The Covid-19 pandemic has focused the attention of public bank advocates on immediate economic needs: small business loans, municipal finance in the face of a tax base collapse, and how to support the unemployed and vital non-profits, such as hospitals and food banks.
Our 2019-2020 bill, on the other hand, focused on infrastructure, and right now it might feel as if the things that the word “infrastructure” bring to mind, like roads, highways or bridges, are not just dull but almost irrelevant.
But consider this: As in 2008 and after, funding “shovel-ready” projects can be a way of putting people back to work in the face of long-term unemployment arising from business failures. And those projects can also help us prepare for the challenges of climate disruption, a crisis we must face head on and proactively if we’re going to escape disaster.
With green infrastructure, planners, engineers and municipalities have developed practices, and in some places taken political steps, to preserve and enhance natural systems’ ability to keep water clean, improve public health, control noise, prevent flooding, and cool the air.
Curridabat, Costa Rica, is a suburb of the country’s capital, San Jose, and far from wilderness. But the country’s commitment to biodiversity led local officials to think differently about how to manage heat, open space, and biodiversity. If Costa Rica could create biocorridors to connect its jaguar population, why not build greenways in urban areas for people?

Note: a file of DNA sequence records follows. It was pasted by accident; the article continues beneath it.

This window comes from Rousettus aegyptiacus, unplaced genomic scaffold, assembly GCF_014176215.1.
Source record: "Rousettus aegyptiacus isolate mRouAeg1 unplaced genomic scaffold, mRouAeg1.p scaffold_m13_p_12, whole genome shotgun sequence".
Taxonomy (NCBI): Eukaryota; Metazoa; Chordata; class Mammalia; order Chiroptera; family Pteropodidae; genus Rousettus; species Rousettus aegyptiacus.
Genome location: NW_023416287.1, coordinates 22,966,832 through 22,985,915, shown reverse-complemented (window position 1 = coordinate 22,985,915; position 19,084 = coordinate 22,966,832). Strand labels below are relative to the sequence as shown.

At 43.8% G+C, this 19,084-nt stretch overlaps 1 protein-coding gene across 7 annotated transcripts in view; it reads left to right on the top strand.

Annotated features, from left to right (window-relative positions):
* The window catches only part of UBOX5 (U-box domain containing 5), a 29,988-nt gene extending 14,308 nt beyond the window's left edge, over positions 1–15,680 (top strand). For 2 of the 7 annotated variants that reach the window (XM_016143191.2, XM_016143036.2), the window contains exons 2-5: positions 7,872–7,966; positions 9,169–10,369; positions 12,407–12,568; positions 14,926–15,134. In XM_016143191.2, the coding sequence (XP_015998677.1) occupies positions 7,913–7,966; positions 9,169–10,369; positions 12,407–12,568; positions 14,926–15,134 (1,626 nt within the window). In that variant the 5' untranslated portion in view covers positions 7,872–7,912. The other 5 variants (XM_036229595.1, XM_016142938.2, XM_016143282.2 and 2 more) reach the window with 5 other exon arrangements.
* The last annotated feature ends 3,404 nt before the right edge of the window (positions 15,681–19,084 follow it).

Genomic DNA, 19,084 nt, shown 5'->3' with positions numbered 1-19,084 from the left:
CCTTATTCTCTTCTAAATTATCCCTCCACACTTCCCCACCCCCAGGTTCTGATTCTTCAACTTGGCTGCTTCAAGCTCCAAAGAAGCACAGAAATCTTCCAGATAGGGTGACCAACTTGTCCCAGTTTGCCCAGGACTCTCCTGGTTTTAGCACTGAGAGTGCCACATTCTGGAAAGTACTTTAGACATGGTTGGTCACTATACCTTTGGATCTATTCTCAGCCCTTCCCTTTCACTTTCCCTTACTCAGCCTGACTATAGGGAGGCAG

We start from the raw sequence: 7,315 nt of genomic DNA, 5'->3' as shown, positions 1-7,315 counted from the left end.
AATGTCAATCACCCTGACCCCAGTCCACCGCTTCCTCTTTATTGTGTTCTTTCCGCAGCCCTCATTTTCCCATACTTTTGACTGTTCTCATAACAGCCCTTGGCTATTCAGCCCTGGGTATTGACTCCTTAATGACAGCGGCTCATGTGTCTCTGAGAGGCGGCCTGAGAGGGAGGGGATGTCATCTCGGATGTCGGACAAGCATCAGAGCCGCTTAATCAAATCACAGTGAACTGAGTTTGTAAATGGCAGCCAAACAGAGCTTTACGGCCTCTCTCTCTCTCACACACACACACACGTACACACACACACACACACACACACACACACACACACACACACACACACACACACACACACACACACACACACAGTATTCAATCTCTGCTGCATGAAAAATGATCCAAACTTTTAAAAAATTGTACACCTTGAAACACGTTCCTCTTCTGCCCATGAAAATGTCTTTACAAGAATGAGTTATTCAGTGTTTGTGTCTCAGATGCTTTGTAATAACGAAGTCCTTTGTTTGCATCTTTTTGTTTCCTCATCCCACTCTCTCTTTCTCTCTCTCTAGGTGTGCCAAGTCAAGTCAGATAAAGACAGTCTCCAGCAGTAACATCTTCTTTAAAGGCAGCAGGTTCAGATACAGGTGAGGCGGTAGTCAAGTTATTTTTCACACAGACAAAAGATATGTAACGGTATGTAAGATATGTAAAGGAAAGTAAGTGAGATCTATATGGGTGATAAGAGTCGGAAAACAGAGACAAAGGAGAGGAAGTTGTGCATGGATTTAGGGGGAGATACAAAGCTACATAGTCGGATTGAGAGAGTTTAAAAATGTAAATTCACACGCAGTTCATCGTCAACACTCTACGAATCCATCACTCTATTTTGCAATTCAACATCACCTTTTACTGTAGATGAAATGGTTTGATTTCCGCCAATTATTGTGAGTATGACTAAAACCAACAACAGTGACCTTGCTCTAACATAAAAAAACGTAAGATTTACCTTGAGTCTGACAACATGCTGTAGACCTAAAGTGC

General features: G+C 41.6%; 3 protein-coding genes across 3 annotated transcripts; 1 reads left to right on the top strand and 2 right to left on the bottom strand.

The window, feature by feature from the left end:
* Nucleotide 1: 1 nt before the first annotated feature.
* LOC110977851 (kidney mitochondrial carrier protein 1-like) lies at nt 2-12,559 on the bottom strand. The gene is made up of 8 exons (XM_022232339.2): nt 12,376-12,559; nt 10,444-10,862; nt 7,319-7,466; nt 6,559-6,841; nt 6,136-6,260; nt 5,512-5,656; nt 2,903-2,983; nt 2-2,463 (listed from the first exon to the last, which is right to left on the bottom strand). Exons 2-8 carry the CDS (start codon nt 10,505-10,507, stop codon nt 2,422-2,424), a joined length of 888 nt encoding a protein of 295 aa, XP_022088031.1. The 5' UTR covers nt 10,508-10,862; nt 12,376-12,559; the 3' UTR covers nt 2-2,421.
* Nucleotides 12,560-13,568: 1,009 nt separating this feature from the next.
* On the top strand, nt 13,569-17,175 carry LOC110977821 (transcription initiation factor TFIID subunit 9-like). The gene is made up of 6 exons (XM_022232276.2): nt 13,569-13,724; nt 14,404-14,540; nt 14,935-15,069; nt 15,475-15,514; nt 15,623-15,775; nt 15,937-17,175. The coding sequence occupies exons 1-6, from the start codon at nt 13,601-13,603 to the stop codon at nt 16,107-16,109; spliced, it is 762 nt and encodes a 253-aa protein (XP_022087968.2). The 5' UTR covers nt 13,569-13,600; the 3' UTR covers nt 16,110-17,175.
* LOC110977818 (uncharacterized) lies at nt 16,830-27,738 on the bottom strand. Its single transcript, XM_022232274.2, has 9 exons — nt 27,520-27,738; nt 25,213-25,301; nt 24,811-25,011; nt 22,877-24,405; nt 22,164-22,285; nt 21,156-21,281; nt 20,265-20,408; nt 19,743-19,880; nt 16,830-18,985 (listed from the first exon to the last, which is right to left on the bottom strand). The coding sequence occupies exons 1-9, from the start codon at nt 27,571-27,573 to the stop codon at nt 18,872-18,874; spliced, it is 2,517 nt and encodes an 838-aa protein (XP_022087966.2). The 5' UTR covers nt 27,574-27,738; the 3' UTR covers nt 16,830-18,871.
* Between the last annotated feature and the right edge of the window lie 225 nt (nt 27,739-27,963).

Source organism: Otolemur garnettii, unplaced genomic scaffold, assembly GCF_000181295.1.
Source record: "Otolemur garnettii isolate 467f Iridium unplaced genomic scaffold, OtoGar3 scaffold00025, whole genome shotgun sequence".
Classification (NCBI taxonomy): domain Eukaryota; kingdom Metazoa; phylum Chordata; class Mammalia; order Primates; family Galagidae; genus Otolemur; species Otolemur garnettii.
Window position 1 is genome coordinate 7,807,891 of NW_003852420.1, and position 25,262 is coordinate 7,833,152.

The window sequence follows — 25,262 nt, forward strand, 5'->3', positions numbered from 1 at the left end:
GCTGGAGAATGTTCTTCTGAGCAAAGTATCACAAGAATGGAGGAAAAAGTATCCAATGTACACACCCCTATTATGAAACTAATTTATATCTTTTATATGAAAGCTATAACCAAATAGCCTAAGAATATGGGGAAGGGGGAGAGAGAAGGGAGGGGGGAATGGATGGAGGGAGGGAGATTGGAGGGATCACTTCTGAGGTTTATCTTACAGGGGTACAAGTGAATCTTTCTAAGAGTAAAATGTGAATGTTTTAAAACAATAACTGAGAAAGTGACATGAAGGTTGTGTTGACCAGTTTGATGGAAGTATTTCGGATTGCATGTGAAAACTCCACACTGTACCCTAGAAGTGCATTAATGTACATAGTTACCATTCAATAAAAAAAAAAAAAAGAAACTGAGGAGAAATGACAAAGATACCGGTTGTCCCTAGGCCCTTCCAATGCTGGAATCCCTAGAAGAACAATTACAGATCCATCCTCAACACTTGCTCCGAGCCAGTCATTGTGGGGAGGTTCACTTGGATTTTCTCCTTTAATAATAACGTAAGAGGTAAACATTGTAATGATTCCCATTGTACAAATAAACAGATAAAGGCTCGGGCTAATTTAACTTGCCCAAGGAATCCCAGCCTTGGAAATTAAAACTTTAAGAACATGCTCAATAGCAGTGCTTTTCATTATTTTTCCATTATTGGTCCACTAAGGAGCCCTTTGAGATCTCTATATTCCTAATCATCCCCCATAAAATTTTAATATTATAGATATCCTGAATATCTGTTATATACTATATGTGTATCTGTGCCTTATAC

As this article details “Curridabat’s urban planning has been reimagined around its non-human inhabitants. Green spaces are treated as infrastructure… Geolocation mapping is used to target reforestation projects at elderly residents and children to ensure they benefit from air pollution removal and the cooling effects that the trees provide. The widespread planting of native species underscores a network of green spaces and biocorridors across the municipality, which are designed to ensure pollinators thrive.” Curridabat’s former mayor even took the step of recognizing pollinators as citizens during his 12-year term.
In most cases we don’t think of infrastructure very much at all until it fails us, or until technology or economic systems force us to think about it in a new way, and encourage investment in new systems (electrification a few generations ago, broadband now), or disinvestment in others (the replacement of streetcar service with privately owned autos). While our immediate attention is focused on getting through the COVID-19 pandemic, we have to keep an eye on climate, rising sea levels, and potential impacts on food, water, and energy. Massachusetts is already reimagining “built” infrastructure to incorporate natural processes, for instance a proposed Widett Circle wetland. Our Massachusetts Infrastructure Bank bill imagines infrastructure in broad, locally-determined terms, leaving room for innovative projects that work with nature—and may make infrastructure a little more interesting to Massachusetts voters and taxpayers.